When we buy our first router and we use it for the first time, we discover all the possibilities it has, and we realise it is a tool that will take our shop to the next level. After searching for more information in Internet and YouTube we know that the next we need is a router table. That will really increase the possibilities of our shop.
But when we see the prices we realise that a router table will cost even more than the router itself and some of us can´t afford it. I doesn’t matter at all!, we just need a simple table, a piece of board and four screws to make a home made router table. But now it happens that it is very difficult to regulate the height of the router bits. And a router lift is usually very expensive, too. And I am not sure they can be attached to a plunge router easily.
Searching in Internet we find lots of different router lifts, from the simplest ones that probably work perfectly, to the more complex ones with detailed plans (this usually for a fee, but affordable).
I was looking for something I could operate without getting below the table, easy to make with just some inexpensive tool. Something I could make without very accurate cuts. In the video you can see I just use a jig saw and a drill press, but if you don´t have a drill press you can use a drill, too. Just try to keep your drill bit perpendicular when you drill the holes. The truth is the idea is not all mine, I found this video in YouTube and I made some changes.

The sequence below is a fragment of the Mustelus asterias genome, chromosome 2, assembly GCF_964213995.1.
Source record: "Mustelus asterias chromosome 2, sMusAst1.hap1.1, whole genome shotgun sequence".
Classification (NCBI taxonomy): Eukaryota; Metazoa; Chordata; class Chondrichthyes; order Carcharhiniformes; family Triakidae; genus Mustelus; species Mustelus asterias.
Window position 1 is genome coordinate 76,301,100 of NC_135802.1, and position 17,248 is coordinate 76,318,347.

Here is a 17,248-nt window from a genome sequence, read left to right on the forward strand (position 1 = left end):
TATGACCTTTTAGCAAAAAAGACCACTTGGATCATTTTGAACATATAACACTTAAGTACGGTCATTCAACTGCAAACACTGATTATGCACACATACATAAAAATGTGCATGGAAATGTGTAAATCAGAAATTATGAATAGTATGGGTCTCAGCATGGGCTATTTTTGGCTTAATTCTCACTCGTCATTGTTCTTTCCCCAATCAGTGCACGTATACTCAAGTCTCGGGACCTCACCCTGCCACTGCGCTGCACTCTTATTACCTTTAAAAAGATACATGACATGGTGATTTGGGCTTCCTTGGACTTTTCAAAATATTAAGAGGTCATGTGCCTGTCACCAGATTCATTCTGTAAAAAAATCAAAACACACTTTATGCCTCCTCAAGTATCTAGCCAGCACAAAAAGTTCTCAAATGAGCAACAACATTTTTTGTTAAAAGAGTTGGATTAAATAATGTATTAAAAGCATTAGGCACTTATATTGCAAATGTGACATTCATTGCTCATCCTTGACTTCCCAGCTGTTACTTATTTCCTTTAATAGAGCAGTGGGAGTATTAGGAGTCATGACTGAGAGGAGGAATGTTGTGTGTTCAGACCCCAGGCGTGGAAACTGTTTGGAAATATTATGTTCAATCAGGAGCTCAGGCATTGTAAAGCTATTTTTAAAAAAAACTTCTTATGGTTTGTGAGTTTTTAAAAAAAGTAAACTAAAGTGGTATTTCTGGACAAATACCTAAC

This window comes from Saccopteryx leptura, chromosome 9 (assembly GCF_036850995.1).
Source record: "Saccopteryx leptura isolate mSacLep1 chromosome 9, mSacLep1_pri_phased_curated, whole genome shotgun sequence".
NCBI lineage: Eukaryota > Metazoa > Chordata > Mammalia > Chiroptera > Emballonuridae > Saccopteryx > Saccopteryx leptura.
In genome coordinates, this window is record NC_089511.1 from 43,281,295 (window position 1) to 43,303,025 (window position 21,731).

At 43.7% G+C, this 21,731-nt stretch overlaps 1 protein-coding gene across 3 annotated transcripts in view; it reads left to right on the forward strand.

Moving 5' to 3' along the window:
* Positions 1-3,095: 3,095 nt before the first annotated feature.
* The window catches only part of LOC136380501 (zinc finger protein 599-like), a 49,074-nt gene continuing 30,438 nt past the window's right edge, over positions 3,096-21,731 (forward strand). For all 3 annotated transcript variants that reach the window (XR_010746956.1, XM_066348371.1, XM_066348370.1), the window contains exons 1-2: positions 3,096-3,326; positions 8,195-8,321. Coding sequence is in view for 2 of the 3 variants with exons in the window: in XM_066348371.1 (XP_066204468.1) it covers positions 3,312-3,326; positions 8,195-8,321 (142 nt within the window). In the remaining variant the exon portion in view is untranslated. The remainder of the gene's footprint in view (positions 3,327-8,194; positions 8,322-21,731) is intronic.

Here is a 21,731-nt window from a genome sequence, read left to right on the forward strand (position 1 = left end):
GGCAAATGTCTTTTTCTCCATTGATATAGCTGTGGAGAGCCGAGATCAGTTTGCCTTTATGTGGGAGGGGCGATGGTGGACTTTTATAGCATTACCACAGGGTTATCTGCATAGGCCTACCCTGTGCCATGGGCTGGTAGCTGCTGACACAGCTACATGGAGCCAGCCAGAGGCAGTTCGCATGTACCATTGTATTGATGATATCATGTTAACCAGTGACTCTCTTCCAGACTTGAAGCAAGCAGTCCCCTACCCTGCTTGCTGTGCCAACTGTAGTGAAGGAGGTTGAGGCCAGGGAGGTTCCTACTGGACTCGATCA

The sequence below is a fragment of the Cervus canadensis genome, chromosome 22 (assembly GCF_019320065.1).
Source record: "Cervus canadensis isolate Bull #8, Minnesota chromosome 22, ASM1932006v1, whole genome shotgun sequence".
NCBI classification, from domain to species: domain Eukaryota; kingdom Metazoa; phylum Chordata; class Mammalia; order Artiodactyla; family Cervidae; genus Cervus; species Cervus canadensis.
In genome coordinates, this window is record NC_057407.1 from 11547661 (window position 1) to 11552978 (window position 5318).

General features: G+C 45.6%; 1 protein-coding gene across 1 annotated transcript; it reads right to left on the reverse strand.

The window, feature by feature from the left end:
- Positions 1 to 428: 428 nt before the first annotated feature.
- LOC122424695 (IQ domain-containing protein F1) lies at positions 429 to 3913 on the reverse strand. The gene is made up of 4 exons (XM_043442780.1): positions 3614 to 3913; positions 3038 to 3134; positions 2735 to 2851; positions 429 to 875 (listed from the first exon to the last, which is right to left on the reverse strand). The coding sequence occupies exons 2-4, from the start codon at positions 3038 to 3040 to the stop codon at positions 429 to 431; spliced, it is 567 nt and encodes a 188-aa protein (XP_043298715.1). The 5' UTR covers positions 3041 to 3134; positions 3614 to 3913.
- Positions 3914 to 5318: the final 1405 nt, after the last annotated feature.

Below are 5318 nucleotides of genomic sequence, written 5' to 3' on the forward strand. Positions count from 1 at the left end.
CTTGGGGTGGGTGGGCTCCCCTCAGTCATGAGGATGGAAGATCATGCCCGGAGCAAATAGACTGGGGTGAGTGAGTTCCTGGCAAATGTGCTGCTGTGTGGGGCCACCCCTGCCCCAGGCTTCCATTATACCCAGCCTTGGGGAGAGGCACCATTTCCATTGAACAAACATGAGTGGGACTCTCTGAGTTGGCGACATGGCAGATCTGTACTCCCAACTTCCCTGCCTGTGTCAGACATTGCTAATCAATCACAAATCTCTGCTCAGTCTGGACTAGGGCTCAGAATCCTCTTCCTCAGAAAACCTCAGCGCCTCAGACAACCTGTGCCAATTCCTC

To make this home made router lift I used some scraps of wood I had in my shop, a couple of 75cm brake wire jackets, a 2,5 meters brake wire, two cable anchor bolts, two drawer bearing guides, a piece of screwed rod, nuts and screws I had in my shop. Yes, it was really cheap. I hope it will work fine.
The only problem I have is that the springs in my router are very hard (may be it is a manufacturing defect). I am sure it would work better with my other router. To make it work nice and smooth it is important that the wires are perfectly parallel to the router columns. If they are not parallel, there is a force component that pushes the columns against the guiding rings inside the router.
Now I only have to attach it to a table to make a router table and check how it works.
For the moment I had to reinforce the structure of this do it yourself router lift, because the springs cause a lot of tension in the wire, but the piece of board I use will help to attach the router lift to the table.
Even so I think the springs are getting harder. Maybe I will dismantle the router to see what happens with them. But now I want to finish my router table.
After I sprayed some molybdenum lubricant it works better. At first I thought it was going to break because of the tension, but know it moves up and down without problem. I think there was some manufacturing defect or some rust in the springs.